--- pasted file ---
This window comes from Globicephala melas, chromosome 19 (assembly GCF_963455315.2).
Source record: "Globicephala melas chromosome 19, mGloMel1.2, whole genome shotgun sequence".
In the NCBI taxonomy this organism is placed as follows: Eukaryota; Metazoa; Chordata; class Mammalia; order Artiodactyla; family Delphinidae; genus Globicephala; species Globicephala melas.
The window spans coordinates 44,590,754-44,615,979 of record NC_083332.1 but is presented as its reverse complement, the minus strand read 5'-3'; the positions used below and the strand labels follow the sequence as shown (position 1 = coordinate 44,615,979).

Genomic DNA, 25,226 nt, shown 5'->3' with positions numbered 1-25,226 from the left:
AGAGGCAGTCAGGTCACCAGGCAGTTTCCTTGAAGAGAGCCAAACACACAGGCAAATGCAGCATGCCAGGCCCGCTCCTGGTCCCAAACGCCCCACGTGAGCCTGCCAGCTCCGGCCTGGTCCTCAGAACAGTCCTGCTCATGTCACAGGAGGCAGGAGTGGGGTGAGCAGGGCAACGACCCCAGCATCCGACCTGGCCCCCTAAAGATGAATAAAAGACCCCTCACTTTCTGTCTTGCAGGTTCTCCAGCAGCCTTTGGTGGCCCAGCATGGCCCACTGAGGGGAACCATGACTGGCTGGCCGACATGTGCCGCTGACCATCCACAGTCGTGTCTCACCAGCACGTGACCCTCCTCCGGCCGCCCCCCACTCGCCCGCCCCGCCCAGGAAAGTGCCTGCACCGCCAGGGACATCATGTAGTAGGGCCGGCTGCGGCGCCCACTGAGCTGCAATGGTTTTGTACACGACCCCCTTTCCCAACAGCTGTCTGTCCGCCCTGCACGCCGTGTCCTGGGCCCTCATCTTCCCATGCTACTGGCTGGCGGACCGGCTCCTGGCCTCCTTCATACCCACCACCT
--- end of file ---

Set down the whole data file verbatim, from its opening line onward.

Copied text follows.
This window comes from Globicephala melas, chromosome 19 (assembly GCF_963455315.2).
Source record: "Globicephala melas chromosome 19, mGloMel1.2, whole genome shotgun sequence".
In the NCBI taxonomy this organism is placed as follows: Eukaryota; Metazoa; Chordata; class Mammalia; order Artiodactyla; family Delphinidae; genus Globicephala; species Globicephala melas.
The window spans coordinates 44,590,754-44,615,979 of record NC_083332.1 but is presented as its reverse complement, the minus strand read 5'-3'; the positions used below and the strand labels follow the sequence as shown (position 1 = coordinate 44,615,979).

Genomic DNA, 25,226 nt, shown 5'->3' with positions numbered 1-25,226 from the left:
AGAGGCAGTCAGGTCACCAGGCAGTTTCCTTGAAGAGAGCCAAACACACAGGCAAATGCAGCATGCCAGGCCCGCTCCTGGTCCCAAACGCCCCACGTGAGCCTGCCAGCTCCGGCCTGGTCCTCAGAACAGTCCTGCTCATGTCACAGGAGGCAGGAGTGGGGTGAGCAGGGCAACGACCCCAGCATCCGACCTGGCCCCCTAAAGATGAATAAAAGACCCCTCACTTTCTGTCTTGCAGGTTCTCCAGCAGCCTTTGGTGGCCCAGCATGGCCCACTGAGGGGAACCATGACTGGCTGGCCGACATGTGCCGCTGACCATCCACAGTCGTGTCTCACCAGCACGTGACCCTCCTCCGGCCGCCCCCCACTCGCCCGCCCCGCCCAGGAAAGTGCCTGCACCGCCAGGGACATCATGTAGTAGGGCCGGCTGCGGCGCCCACTGAGCTGCAATGGTTTTGTACACGACCCCCTTTCCCAACAGCTGTCTGTCCGCCCTGCACGCCGTGTCCTGGGCCCTCATCTTCCCATGCTACTGGCTGGCGGACCGGCTCCTGGCCTCCTTCATACCCACCACCT